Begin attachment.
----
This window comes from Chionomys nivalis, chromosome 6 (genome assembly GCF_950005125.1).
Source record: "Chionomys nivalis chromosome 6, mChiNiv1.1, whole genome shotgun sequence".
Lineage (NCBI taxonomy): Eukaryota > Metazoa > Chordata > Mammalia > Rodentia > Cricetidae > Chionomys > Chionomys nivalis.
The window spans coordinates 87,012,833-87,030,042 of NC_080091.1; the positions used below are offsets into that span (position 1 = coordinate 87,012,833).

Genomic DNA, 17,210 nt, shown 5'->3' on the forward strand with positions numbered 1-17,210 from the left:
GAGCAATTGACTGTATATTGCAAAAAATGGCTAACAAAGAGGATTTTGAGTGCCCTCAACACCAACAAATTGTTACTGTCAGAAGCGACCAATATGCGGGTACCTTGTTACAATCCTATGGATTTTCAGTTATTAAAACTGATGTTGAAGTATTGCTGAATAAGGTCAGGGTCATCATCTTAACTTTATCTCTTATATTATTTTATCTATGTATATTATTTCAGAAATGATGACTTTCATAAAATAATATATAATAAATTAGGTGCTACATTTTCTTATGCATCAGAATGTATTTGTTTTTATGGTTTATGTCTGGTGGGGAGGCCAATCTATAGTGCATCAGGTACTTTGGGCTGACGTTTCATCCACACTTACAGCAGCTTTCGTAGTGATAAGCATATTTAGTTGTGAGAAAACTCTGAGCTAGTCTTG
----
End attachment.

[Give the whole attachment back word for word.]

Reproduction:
This window comes from Chionomys nivalis, chromosome 6 (genome assembly GCF_950005125.1).
Source record: "Chionomys nivalis chromosome 6, mChiNiv1.1, whole genome shotgun sequence".
Lineage (NCBI taxonomy): Eukaryota > Metazoa > Chordata > Mammalia > Rodentia > Cricetidae > Chionomys > Chionomys nivalis.
The window spans coordinates 87,012,833-87,030,042 of NC_080091.1; the positions used below are offsets into that span (position 1 = coordinate 87,012,833).

Genomic DNA, 17,210 nt, shown 5'->3' on the forward strand with positions numbered 1-17,210 from the left:
GAGCAATTGACTGTATATTGCAAAAAATGGCTAACAAAGAGGATTTTGAGTGCCCTCAACACCAACAAATTGTTACTGTCAGAAGCGACCAATATGCGGGTACCTTGTTACAATCCTATGGATTTTCAGTTATTAAAACTGATGTTGAAGTATTGCTGAATAAGGTCAGGGTCATCATCTTAACTTTATCTCTTATATTATTTTATCTATGTATATTATTTCAGAAATGATGACTTTCATAAAATAATATATAATAAATTAGGTGCTACATTTTCTTATGCATCAGAATGTATTTGTTTTTATGGTTTATGTCTGGTGGGGAGGCCAATCTATAGTGCATCAGGTACTTTGGGCTGACGTTTCATCCACACTTACAGCAGCTTTCGTAGTGATAAGCATATTTAGTTGTGAGAAAACTCTGAGCTAGTCTTG